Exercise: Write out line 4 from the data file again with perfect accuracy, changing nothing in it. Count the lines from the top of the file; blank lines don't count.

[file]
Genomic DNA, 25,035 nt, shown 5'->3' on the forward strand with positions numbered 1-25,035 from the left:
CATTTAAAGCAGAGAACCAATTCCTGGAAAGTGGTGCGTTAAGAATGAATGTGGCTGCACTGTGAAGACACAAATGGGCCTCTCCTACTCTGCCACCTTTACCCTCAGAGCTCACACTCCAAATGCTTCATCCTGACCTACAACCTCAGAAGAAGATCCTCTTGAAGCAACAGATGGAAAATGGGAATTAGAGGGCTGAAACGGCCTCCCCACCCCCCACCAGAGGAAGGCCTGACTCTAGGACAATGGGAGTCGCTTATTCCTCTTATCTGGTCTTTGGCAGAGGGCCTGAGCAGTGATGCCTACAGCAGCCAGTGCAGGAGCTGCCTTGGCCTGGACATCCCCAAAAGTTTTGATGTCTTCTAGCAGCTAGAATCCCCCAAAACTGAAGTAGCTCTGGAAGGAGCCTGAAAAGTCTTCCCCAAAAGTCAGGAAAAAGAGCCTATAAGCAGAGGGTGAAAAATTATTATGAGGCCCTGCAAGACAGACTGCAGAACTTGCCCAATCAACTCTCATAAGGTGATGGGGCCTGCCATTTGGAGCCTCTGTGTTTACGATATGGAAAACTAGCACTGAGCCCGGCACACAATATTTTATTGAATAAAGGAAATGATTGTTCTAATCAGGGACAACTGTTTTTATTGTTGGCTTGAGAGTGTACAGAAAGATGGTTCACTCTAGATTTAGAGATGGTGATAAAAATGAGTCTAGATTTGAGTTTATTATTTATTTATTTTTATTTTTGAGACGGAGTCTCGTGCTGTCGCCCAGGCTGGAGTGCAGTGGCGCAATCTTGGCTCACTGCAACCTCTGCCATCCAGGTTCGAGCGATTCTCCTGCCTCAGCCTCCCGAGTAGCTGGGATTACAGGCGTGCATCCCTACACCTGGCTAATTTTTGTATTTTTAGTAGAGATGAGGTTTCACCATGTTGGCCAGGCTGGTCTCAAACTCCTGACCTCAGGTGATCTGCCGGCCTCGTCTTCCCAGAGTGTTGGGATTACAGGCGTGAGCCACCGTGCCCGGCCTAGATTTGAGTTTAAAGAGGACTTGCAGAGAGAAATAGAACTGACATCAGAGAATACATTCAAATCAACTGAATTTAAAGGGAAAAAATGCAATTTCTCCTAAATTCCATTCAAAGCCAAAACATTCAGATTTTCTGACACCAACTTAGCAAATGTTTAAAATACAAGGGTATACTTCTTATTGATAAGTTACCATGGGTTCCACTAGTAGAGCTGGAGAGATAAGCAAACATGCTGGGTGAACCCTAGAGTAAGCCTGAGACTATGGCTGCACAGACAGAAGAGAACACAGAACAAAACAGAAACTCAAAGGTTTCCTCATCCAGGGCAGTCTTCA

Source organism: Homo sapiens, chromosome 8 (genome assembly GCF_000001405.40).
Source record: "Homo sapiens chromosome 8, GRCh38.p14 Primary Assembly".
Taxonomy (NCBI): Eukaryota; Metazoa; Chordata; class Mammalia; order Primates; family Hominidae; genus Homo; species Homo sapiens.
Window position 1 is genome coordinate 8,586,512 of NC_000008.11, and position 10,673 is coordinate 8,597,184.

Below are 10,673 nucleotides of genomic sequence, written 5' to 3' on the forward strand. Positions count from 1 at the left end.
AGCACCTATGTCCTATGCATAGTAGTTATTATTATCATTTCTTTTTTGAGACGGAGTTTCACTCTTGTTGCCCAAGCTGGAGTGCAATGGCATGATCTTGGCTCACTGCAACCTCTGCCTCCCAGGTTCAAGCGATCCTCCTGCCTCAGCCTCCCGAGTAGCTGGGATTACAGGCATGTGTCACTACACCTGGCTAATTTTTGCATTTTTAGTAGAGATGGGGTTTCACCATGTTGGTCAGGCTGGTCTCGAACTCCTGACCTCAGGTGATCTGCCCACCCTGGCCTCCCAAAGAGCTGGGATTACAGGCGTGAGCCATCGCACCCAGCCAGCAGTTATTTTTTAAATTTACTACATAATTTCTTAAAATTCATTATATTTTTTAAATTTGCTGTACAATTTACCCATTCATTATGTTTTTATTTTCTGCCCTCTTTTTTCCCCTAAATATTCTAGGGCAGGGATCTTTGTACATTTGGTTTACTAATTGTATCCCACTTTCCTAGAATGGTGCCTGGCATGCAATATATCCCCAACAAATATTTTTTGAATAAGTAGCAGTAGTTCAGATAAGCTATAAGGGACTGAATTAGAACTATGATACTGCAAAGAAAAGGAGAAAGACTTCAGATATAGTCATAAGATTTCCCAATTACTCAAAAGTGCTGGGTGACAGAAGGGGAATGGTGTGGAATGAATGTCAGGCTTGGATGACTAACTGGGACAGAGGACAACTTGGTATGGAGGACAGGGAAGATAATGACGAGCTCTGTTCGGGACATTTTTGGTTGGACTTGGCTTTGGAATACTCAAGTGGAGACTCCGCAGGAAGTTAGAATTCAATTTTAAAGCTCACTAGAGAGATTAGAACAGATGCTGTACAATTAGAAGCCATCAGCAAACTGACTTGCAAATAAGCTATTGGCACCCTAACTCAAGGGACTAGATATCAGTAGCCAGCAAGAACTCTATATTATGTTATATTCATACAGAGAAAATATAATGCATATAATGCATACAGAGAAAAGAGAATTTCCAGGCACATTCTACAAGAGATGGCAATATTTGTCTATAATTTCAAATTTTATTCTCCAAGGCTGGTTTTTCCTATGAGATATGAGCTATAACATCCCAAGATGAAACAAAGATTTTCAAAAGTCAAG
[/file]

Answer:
Source record: "Homo sapiens chromosome 8, GRCh38.p14 Primary Assembly".